Such areas as grounds and paths also should be mentioned. Many people were afraid of such regions and tried to avoid them because it could anger fairies, and it may lead to severe consequences most of the time. Some stories are focused on meeting places, and it was believed that little people participated in discussions when people cannot hear them. People thought that some objects such as caves were haunted by fairies and tried to warn others. The origins of such creatures are intriguing because many explanations are provided. For instance, some suggest that they are angels that have rebelled, and they have to stay on Earth because God has closed the gates.
Most folk tales about phantoms have originated in New Brunswick. For instance, such characters as headless women and hounds were quite common. What is particularly interesting is that some of the stories are incredibly short, and it may be hard to identify what is morale in a particular situation. Some of them are likely based on tales that were told by people, and many believed them. Moreover, such folk tales were shared because individuals were incredibly interested in everything supernatural and related to a higher power. The story about a Dungarvon Whooper is one of the most well-known ones. It is about the cook that was murdered, and it was assumed that screams of a ghost could be heard. Moreover, many individuals believed in it and tried to avoid the area.2 Folklore in Nova Scotia is also well-developed, and such topics as fairies and phantoms are incredibly popular. Most stories also varied in their length, and they could be even as long as few hours depending on the narrator and his or her attention to details.
Many tales were made based on a particular formula, and repetitive elements are also quite common. For instance, one here may have to perform three tasks to progress, and similar narrative pieces can be identified in many works. Moreover, this aspect can be seen in a story about a woman and her sons. The central character has to fight for three days, and this concept also applies when he needs to change clothing.3 Humour is another theme that can be noted in many tales, and most attention is devoted to exaggeration. Jack is a character that is worth mentioning because he appears in many pieces, and it is paramount to note that there is a similarity with the folklore of Great Britain. He is frequently a central hero in most stories and is described as incredibly lucky and adventurous. Moreover, he is capable of overcoming most difficulties with the use of agility. Such characters are smarter than others most of the time, and utilize their knowledge to outwit their enemies. Such stories have been passed from one generation to the other, and, understandably, some of the aspects could have been altered, but this is what makes the culture so rich and diverse.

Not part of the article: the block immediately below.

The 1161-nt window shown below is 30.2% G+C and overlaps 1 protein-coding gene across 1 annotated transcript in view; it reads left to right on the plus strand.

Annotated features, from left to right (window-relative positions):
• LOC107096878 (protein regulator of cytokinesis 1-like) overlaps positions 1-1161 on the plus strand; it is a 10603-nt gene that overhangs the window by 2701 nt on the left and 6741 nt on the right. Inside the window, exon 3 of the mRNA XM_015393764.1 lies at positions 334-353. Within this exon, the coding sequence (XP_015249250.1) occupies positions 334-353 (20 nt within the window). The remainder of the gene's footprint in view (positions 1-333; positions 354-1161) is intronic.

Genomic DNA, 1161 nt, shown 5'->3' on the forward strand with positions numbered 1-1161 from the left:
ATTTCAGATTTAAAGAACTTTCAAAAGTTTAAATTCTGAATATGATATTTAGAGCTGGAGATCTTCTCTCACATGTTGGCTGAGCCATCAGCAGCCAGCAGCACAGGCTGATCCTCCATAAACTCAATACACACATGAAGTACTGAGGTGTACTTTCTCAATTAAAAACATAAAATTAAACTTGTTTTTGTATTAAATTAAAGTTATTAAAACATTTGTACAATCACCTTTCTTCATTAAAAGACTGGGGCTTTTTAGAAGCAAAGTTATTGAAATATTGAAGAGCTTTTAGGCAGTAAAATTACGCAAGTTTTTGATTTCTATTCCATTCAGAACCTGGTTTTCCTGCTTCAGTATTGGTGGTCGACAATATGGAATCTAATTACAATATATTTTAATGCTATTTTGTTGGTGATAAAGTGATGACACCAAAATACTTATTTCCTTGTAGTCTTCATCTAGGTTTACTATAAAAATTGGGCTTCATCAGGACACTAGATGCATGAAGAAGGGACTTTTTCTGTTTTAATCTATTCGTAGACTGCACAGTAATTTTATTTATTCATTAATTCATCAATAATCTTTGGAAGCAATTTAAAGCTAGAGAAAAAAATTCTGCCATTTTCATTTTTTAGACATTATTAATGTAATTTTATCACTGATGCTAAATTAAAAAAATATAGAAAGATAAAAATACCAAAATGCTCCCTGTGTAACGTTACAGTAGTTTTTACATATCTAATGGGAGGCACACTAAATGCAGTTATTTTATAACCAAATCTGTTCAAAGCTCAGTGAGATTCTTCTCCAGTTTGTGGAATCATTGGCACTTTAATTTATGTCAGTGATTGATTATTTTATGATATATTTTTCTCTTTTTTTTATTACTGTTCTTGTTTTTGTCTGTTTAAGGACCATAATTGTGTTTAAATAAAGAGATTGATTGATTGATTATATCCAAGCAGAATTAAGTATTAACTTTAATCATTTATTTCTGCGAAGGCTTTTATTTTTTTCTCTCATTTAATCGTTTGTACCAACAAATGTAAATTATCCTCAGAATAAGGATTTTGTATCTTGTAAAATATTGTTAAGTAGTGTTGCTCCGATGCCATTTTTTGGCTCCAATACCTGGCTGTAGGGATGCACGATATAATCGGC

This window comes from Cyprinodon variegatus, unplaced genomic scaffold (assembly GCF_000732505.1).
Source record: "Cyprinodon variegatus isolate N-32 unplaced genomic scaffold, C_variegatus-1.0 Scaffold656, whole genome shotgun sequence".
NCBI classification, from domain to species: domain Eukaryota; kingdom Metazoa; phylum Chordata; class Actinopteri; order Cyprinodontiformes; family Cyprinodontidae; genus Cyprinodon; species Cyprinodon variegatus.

In conclusion, it is evident that most of the tales are unique, and numerous interpretations are present. The need to study such works should not be overlooked, because it may help to get a better understanding of events that took place at that time. Moreover, they should be viewed as an essential part of the culture that must be respected and appreciated. Overall, it can be seen that most tales were influenced by the lifestyles of people in this region, and the way settlers affected the folklore is also worth mentioning. The traditions are still living, and some people devote a lot of time to studying of these tales, and skillful narrators are highly valued.
Colombo, J. R. (2000). Ghost stories of Canada. Toronto, CA: Dundurn Press.
Halpert, H., & Widdowson, J. D. A. (2015). Folktales of Newfoundland (RLE Folklore): The resilience of the oral tradition. New York, NY: Routledge.
Jarvis, D. (2008). Led astray by the little people. The Telegram. Web.
- Jarvis 2008.
- Colombo 2000: 49.
- Halpert and Widdowson 2012: 13.